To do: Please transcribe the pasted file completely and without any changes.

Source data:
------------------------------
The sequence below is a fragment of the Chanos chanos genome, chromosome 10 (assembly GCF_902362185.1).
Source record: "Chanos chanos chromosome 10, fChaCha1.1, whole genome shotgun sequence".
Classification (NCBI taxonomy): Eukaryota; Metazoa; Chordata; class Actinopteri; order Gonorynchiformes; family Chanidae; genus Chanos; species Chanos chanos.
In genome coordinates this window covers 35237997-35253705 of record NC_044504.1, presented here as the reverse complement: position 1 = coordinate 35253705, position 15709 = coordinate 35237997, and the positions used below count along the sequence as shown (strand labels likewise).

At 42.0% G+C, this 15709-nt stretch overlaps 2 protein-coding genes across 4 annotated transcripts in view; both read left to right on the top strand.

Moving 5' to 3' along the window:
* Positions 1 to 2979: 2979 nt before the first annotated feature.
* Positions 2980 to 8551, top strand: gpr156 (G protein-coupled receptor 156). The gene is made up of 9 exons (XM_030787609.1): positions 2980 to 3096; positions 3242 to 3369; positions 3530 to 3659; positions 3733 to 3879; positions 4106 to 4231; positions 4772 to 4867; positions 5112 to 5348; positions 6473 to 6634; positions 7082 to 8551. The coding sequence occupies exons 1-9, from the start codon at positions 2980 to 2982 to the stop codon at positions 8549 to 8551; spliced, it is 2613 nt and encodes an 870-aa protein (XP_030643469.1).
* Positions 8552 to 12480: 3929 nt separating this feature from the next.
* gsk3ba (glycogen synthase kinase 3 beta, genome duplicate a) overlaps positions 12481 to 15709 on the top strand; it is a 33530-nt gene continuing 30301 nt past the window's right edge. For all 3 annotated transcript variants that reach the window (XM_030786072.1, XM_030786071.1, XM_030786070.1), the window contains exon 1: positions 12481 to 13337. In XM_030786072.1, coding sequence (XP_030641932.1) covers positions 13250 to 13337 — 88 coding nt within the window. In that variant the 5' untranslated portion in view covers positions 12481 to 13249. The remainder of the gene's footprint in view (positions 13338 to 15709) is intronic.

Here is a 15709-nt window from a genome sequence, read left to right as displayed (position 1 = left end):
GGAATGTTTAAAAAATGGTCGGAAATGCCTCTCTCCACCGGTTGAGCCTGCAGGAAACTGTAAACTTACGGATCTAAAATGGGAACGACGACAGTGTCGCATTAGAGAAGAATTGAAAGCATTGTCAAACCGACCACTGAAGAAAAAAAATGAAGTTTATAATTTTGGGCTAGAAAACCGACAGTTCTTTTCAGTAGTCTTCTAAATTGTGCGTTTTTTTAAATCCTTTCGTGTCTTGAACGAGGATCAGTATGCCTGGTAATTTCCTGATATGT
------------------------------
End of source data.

The sequence below is a fragment of the Chanos chanos genome, chromosome 10 (assembly GCF_902362185.1).
Source record: "Chanos chanos chromosome 10, fChaCha1.1, whole genome shotgun sequence".
Classification (NCBI taxonomy): Eukaryota; Metazoa; Chordata; class Actinopteri; order Gonorynchiformes; family Chanidae; genus Chanos; species Chanos chanos.
In genome coordinates this window covers 35237997-35253705 of record NC_044504.1, presented here as the reverse complement: position 1 = coordinate 35253705, position 15709 = coordinate 35237997, and the positions used below count along the sequence as shown (strand labels likewise).

At 42.0% G+C, this 15709-nt stretch overlaps 2 protein-coding genes across 4 annotated transcripts in view; both read left to right on the top strand.

Moving 5' to 3' along the window:
* Positions 1 to 2979: 2979 nt before the first annotated feature.
* Positions 2980 to 8551, top strand: gpr156 (G protein-coupled receptor 156). The gene is made up of 9 exons (XM_030787609.1): positions 2980 to 3096; positions 3242 to 3369; positions 3530 to 3659; positions 3733 to 3879; positions 4106 to 4231; positions 4772 to 4867; positions 5112 to 5348; positions 6473 to 6634; positions 7082 to 8551. The coding sequence occupies exons 1-9, from the start codon at positions 2980 to 2982 to the stop codon at positions 8549 to 8551; spliced, it is 2613 nt and encodes an 870-aa protein (XP_030643469.1).
* Positions 8552 to 12480: 3929 nt separating this feature from the next.
* gsk3ba (glycogen synthase kinase 3 beta, genome duplicate a) overlaps positions 12481 to 15709 on the top strand; it is a 33530-nt gene continuing 30301 nt past the window's right edge. For all 3 annotated transcript variants that reach the window (XM_030786072.1, XM_030786071.1, XM_030786070.1), the window contains exon 1: positions 12481 to 13337. In XM_030786072.1, coding sequence (XP_030641932.1) covers positions 13250 to 13337 — 88 coding nt within the window. In that variant the 5' untranslated portion in view covers positions 12481 to 13249. The remainder of the gene's footprint in view (positions 13338 to 15709) is intronic.

Here is a 15709-nt window from a genome sequence, read left to right as displayed (position 1 = left end):
GGAATGTTTAAAAAATGGTCGGAAATGCCTCTCTCCACCGGTTGAGCCTGCAGGAAACTGTAAACTTACGGATCTAAAATGGGAACGACGACAGTGTCGCATTAGAGAAGAATTGAAAGCATTGTCAAACCGACCACTGAAGAAAAAAAATGAAGTTTATAATTTTGGGCTAGAAAACCGACAGTTCTTTTCAGTAGTCTTCTAAATTGTGCGTTTTTTTAAATCCTTTCGTGTCTTGAACGAGGATCAGTATGCCTGGTAATTTCCTGATATGT